Otumfuo intervenes to end the dispute in Bawku

Otumfuo - RAPID News GH

The process of ending the Bawku war has been started by the Asantehene, Otumfuo Osei Tutu II.

The disputing parties have previously spoken with the esteemed leader.

He has also interacted with the local youth, and both sides have provided legal documentation establishing their claims to the chieftaincy.

The Asantehene stated that there were measures in motion to bring everyone involved together to find a long-term resolution to the current disagreement.

He hoped that everyone would agree to end the strife and enable peace to reign following the conference.

When the Minister of Chieftaincy and Religious Affairs, Stephen Asamoah Boateng, paid him a courtesy visit at the Manhyia Palace in Kumasi last Wednesday, the Asantehene revealed this.

He went to meet the Asantehene to identify himself as the new bearer of the position that deals with traditional leaders and to ask for his assistance in settling some of the country’s chieftaincy problems.

The Otumfuo noted that lies and greed were to blame for the majority of chieftaincy disputes in the nation.

The Asantehene stated that certain traditional chiefs would not be true to the succession line and would allow money to influence their decisions if they were to allow anyone who was not a royal to challenge or become a chief.

The minister will be invited to attend the meeting that Manhyia will call for the Bawku feuding parties, according to Otumfuo Osei Tutu.

The Asantehene argued that regardless of the succession system—patrilineal or matrilineal—it should be straightforward to identify people eligible to take the throne and questioned why it should be challenging and cause disputes.

The Asantehene used the Ashanti Region as an example, saying that after assuming the throne, he realized that some judicial bodies were biased against specific groups and let money to influence their judgments. Otumfuo

All parties involved were convened, he claimed, and decisions they had made were overturned. He concluded by saying, “and all the parties have lived together ever since.”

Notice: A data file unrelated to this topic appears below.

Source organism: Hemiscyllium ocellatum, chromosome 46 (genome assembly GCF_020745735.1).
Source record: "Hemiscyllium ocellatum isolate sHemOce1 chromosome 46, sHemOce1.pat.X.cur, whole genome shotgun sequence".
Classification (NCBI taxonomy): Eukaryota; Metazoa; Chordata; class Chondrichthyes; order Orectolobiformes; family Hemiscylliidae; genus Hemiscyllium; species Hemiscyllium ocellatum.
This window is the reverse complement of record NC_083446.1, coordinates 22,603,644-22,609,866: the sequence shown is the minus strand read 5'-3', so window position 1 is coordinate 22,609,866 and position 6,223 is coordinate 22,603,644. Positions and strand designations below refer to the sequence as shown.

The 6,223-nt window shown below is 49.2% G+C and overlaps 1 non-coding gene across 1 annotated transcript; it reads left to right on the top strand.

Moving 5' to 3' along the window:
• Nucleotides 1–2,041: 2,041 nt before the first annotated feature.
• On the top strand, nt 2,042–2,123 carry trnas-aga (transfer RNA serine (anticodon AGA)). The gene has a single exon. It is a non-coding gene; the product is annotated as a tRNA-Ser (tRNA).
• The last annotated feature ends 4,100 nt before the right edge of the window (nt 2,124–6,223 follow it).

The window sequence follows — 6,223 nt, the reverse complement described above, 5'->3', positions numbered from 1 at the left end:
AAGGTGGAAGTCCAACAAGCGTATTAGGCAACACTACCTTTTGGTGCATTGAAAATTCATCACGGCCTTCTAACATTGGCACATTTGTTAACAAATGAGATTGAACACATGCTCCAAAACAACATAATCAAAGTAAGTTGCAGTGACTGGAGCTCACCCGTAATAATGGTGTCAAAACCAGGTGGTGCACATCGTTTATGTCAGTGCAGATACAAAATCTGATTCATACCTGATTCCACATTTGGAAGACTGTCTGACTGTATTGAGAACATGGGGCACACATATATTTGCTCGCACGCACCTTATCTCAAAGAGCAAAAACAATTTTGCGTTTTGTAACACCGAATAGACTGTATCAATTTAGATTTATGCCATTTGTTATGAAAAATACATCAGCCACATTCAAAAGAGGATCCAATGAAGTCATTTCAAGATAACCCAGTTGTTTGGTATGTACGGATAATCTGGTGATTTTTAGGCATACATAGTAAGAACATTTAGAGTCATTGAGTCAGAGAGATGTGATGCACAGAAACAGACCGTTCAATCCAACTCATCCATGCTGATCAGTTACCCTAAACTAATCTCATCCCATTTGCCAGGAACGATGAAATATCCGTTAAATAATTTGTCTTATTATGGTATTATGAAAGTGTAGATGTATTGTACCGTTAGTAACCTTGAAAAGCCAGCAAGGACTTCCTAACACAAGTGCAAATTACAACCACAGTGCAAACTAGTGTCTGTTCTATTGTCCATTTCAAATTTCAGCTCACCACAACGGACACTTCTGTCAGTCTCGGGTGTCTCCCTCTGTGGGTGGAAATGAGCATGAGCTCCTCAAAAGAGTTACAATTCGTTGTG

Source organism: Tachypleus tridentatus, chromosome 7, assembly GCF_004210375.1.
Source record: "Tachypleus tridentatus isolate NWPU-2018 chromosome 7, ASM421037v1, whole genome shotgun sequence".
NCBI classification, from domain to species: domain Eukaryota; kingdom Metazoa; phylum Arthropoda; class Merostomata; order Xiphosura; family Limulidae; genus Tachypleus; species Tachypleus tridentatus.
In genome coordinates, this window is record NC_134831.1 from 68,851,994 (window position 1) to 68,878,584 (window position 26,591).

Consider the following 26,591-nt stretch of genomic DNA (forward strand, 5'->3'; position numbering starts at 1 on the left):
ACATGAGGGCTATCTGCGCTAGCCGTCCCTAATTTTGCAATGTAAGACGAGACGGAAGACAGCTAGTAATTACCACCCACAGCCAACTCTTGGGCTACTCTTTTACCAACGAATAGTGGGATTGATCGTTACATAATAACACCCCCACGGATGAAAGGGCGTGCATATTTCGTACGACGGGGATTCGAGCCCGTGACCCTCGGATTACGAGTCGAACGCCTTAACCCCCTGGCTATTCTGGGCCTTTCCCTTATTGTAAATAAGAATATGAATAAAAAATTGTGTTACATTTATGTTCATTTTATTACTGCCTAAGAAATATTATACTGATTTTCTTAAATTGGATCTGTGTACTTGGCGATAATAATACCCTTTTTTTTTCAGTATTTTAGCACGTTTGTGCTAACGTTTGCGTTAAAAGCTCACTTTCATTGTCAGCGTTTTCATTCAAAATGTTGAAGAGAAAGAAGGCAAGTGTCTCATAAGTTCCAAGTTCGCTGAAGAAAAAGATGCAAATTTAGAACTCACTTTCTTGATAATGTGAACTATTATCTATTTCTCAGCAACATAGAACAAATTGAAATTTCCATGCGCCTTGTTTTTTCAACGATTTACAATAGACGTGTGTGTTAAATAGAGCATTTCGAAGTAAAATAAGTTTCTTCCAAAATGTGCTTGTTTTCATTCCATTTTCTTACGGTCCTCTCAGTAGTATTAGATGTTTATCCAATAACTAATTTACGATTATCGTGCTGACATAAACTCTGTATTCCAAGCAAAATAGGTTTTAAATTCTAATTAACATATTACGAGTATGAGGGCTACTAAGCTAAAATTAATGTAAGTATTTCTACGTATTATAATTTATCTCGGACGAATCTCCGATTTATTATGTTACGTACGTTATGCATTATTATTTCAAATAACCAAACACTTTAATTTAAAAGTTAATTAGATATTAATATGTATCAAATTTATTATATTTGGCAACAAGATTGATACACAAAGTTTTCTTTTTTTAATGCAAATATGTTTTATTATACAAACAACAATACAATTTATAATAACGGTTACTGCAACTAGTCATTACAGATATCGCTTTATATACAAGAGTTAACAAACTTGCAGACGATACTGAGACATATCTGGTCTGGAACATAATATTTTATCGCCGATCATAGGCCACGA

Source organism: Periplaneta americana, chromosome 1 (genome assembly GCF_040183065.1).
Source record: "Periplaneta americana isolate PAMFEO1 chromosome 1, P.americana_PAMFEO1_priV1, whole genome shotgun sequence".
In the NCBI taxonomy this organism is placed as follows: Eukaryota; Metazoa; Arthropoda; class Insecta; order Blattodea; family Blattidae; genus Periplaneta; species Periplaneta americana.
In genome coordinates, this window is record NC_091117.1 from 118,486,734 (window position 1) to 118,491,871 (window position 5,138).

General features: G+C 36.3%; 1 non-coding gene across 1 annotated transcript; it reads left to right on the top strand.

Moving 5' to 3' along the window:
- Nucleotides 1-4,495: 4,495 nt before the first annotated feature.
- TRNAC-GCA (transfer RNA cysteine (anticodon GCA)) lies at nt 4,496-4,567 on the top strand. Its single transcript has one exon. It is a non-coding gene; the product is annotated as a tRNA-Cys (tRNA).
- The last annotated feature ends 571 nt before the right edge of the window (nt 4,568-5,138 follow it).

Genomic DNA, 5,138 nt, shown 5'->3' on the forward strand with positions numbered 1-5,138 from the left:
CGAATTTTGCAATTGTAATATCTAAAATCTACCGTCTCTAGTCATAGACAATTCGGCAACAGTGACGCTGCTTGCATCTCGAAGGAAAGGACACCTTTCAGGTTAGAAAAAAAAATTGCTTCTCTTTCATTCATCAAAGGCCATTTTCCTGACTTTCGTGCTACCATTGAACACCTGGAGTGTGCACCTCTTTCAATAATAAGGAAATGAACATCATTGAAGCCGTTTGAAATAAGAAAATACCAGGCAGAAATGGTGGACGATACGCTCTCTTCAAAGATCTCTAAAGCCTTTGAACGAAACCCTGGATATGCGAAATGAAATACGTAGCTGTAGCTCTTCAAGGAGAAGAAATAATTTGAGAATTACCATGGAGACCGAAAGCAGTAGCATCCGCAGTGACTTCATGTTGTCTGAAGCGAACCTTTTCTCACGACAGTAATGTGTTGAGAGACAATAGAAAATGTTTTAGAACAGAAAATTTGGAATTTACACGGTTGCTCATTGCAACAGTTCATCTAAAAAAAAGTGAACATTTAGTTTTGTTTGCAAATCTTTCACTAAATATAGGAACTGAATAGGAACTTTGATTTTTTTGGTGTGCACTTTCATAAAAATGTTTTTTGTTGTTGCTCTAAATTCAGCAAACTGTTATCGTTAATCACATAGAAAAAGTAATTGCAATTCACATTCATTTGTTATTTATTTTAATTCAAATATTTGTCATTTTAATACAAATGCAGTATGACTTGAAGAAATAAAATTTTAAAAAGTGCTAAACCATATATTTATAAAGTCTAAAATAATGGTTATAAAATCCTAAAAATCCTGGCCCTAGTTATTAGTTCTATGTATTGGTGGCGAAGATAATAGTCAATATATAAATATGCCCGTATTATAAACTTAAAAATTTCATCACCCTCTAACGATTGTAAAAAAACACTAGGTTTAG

The Asantehene argued that the chieftaincy institution was still important to the overall structure of the nation and encouraged the government to provide resources so it could function well.

The Otumfuo noted, however, that the ministry lacked sufficient resources to carry out its duties.

The Asantehene observed that the minister in charge of Chieftaincy was not even a member of the Cabinet, preventing him from participating in meetings of that body and discussing issues pertaining to traditional leaders and how the government may include them in its initiatives.

He pleaded with the government to appropriately fund the ministry in order to give the chieftaincy institution’s significance some context.

Drain on the country’s finances

Mr. Asamoah Boateng claimed that chieftaincy disputes were the cause of around 70% of all national security crises in the nation.

Such disputes, he claimed, were depleting the nation’s finances because the government had to spend money keeping the peace there when “these resources could be channelled into developmental projects.”

The minister claimed that the amount of money spent by the government to keep the peace in such regions was rather significant. He also voiced his opinion that if all of those issues were settled, the government would have money to use for other purposes.

In order to resolve the Bawku chieftaincy problem, which, according to Mr. Asamoah Boateng, would be a major relief to the government, the Asantehene was thanked for intervening.

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